Branch K. Miller, for plaintiffs in error.
M. J. Cunningham and E. Howard McCaleb, for defendant in error.
Mr. Justice PECKHAM, after stating the facts, delivered the opinion of the court.
There is no doubt of the power of the state to prohibit foreign insurance companies from doing business within its limits. The state can impose such conditions as it pleases upon the doing of any business by those companies within its borders, and unless the conditions be complied with the prohibition may be absolute. The cases upon this subject are cited in the opinion of the court in Hooper v. State of California, 155 U.S. 648 , 15 Sup. Ct. 207.
A conditional prohibition in regard to foreign insurance compaines doing business within the state of Louisiana is to be found in article 236 of the constitution of that state, which reads as follows: 'No foreign corporation shall do any business in this state without having one or more known places of business and an authorized agent or agents in the state upon whom process may be served.'
It is not claimed in this suit that the Atlantic Mutual Insurance Company has violated this provision of the constitution by doing business withing the state. [165 U.S. 578, 584] In State of Louisiana v. Williams, 46 La. Ann. 922, 15 South. 290, the supreme court of that state held that an open policy of marine insurance, similar in all respects to the one herein described, and made by a foreign insurance company, not doing business within the state and having no agent therein, must be considered as made at the domicile of the company issuing the open policy, and that where in such case the insurance company had no agent in Louisiana it could not be considered as doing an insurance business within the state.
The learned counsel for the state also admits in his brief the fact that the contract (i. e. the open policy) was entered into at New York City.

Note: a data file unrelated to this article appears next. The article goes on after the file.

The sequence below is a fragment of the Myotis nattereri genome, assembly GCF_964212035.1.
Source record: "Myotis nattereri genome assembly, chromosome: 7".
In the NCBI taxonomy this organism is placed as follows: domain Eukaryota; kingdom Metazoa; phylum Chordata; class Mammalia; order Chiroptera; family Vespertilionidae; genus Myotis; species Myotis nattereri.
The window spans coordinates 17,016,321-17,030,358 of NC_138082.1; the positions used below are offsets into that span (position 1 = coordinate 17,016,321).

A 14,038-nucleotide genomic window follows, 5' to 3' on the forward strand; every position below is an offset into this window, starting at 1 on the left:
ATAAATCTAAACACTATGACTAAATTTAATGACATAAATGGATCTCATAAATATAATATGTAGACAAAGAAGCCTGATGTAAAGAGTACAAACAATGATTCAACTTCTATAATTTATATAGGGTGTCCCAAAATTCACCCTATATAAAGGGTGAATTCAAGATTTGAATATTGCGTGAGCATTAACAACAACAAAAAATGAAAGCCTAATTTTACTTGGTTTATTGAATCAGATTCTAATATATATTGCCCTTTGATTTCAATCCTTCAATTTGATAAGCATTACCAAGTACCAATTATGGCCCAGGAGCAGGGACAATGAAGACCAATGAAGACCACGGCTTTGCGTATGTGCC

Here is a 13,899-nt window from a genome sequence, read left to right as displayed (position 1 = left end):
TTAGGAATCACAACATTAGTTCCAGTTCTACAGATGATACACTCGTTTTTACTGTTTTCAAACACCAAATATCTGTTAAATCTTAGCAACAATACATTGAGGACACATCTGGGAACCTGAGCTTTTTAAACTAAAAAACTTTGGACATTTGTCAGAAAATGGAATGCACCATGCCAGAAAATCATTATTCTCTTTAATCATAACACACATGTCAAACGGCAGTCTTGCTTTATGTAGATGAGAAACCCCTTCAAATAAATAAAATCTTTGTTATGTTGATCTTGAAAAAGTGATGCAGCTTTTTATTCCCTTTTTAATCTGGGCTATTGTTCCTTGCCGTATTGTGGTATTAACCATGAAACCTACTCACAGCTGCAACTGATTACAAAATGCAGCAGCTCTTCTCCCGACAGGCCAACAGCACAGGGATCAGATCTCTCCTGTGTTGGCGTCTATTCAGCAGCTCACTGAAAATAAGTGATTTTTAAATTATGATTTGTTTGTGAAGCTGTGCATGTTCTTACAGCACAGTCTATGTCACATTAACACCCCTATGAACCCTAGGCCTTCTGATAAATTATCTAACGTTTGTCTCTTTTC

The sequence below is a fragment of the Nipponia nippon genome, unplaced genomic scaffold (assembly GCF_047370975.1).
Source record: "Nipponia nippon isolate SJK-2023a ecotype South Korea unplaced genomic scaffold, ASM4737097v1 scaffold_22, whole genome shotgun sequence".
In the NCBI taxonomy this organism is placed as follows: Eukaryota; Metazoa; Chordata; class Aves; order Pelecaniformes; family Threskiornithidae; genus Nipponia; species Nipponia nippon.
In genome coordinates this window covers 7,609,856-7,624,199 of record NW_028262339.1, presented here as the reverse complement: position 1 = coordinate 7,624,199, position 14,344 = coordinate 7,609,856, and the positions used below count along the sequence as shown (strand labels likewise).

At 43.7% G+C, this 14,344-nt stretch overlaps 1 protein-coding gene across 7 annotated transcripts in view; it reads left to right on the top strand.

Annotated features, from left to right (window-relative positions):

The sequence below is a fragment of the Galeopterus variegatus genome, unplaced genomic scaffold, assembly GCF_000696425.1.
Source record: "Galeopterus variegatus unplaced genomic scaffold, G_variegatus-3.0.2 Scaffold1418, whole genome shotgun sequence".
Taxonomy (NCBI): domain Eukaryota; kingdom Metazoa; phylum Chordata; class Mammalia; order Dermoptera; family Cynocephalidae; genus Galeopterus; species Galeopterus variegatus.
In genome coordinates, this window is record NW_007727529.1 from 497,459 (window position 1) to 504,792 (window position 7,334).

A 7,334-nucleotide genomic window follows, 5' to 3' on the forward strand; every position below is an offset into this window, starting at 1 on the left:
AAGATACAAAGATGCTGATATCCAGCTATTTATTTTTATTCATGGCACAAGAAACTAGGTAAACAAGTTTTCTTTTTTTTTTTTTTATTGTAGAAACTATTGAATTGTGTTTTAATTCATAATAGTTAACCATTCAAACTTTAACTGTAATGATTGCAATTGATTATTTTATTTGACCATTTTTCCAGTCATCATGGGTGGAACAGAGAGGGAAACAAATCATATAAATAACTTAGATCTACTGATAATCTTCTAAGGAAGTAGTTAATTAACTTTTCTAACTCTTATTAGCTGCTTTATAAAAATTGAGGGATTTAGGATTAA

In the course of the opinion delivered in this case by the supreme court of Louisiana that court said:
The general contract contained in the open policy, as well [165 U.S. 578, 586] as the special insurance upon each shipment of goods of which notice is given to the insurance company, being contracts made in New York and valid there, the state of Louisiana claims notwithstanding such facts that the defendants have violated the act of 1894, by doing an act in that state to effect for themselves insurance on their property then in that state in a marine insurance company which had not complied in all respects with the laws of that state, and that such violation consisted in the act of mailing a letter or sending a telegram to the insurance company in New York describing the cotton upon which the defendants desired the insurance under the open marine policy to attach. It is claimed on the part of the state that its legislature had the power to provide that such an act should be illegal, and to subject the offender to the penalties provided in the statute. It is said by the supreme court that the validity of such a statute has been decided in principle in this court in the case of Hooper v. State of California, 155 U.S. 648 , 15 Sup. Ct. 207.